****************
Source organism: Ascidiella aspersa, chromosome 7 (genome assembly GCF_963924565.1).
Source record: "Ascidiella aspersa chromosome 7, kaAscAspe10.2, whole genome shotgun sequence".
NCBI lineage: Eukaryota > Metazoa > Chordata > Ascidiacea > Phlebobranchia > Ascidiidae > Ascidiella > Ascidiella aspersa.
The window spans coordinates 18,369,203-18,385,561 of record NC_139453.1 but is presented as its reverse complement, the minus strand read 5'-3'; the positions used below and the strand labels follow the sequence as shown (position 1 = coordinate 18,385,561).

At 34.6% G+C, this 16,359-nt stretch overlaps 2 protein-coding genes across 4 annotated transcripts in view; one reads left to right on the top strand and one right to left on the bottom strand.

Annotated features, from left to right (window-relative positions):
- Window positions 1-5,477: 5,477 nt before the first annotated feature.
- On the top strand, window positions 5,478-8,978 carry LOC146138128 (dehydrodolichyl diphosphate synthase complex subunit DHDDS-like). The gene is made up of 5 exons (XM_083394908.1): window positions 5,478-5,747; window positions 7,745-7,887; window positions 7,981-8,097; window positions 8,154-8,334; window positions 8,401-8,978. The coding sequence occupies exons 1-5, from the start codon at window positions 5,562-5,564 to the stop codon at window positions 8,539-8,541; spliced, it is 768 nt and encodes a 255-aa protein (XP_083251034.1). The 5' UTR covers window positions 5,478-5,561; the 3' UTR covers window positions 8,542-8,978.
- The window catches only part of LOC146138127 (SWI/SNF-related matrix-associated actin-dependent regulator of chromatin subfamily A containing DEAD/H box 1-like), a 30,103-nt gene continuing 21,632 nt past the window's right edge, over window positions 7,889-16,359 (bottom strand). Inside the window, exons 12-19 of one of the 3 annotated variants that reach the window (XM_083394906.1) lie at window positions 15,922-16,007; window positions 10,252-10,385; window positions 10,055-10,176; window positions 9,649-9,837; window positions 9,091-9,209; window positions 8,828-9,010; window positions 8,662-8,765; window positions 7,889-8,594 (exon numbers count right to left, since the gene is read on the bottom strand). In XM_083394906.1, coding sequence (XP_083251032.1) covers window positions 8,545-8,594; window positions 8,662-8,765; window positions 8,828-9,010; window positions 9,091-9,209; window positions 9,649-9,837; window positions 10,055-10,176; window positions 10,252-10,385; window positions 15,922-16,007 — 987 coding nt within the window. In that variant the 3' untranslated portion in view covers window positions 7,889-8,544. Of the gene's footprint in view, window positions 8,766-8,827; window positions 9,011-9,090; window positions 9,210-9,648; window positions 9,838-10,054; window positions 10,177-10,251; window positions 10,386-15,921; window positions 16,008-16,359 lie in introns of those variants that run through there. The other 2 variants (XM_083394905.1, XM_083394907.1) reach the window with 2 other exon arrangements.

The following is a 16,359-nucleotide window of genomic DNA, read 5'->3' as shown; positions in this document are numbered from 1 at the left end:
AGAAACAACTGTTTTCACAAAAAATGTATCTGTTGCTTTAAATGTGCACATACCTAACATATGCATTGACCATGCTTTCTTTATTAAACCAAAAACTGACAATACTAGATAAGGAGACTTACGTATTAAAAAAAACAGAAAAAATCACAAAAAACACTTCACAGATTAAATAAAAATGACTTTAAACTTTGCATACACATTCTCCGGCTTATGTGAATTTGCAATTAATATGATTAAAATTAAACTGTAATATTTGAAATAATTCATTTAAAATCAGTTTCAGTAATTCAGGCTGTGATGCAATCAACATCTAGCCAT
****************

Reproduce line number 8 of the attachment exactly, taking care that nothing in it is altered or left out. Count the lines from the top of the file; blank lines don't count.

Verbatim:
- On the top strand, window positions 5,478-8,978 carry LOC146138128 (dehydrodolichyl diphosphate synthase complex subunit DHDDS-like). The gene is made up of 5 exons (XM_083394908.1): window positions 5,478-5,747; window positions 7,745-7,887; window positions 7,981-8,097; window positions 8,154-8,334; window positions 8,401-8,978. The coding sequence occupies exons 1-5, from the start codon at window positions 5,562-5,564 to the stop codon at window positions 8,539-8,541; spliced, it is 768 nt and encodes a 255-aa protein (XP_083251034.1). The 5' UTR covers window positions 5,478-5,561; the 3' UTR covers window positions 8,542-8,978.